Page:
Sey then rambles selectively through social justice history. He mentions the Frankfurt School as leading social justice but fails to mention that the Nazis closed the school down.  Although he does correctly note that a priest is credited with coining the term “social justice,” Sey doesn’t tell readers that social justice has become a vital part of Catholic practice and witness.  One would not be smarter about the subject after reading this piece.

Social Justice Is Awful Until It Isn’t

Most of this article is incoherent. He starts with Hitler, then rambles around awhile on his way to telling us what he favors. However, what he favors in one breath, he disfavors in the next.

When the Bible commands us to “hate evil, love good, and establish justice” (Amos 5:15), it isn’t instructing us to eliminate disparities in society. Instead, it instructs us to identify evil and oppressive laws in society, so that being led by compassion and conviction, we would work to protect human rights for all. In other words, we should be like or support people like William Wilberforce and Francis Grimké, who identified slavery and segregation, respectively, as violations of human rights and worked tirelessly to establish liberty for all.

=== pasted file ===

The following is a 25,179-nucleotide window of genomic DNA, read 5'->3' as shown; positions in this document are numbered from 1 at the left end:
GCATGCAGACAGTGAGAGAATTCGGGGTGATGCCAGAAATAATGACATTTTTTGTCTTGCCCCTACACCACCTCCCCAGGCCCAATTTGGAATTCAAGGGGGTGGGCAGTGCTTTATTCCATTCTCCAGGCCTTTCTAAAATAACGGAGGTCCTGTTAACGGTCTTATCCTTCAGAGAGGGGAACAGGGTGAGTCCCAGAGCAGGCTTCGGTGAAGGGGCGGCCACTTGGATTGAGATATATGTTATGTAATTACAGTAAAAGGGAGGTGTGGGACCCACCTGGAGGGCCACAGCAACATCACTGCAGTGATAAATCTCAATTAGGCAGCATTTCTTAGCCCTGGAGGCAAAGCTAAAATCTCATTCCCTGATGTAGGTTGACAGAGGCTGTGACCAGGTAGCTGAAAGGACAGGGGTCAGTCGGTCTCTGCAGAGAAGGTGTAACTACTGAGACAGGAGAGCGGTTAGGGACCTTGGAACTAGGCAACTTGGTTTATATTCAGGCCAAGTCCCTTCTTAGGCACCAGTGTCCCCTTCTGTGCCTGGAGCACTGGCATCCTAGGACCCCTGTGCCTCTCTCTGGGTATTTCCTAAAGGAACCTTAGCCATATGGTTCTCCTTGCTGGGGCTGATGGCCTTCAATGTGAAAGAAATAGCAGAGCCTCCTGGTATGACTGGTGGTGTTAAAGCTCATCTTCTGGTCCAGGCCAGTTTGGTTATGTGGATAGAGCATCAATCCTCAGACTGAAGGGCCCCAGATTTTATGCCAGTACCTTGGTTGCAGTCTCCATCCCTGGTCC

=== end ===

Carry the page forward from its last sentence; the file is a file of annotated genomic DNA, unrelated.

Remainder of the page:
If we can identify objectively evil and oppressive laws against members in our society today, then we must name these laws. We should not, however, be distracted by perceptions of privilege and disparities. Otherwise, we will sow division into society and division into the church, and thereby threatening work to establish human rights and threatening work to advance the gospel.

First, Sey wants us to be like Wilberforce and Grimke but then he says we should not be distracted by “perceptions of privilege and disparities.” Wilberforce worked to end the slave trade and Grimke helped found the NAACP. Sorry, Mr. Sey, Wilberforce and Grimke weren’t distracted, they were focused; focused on eradicating privilege and disparities in the extreme.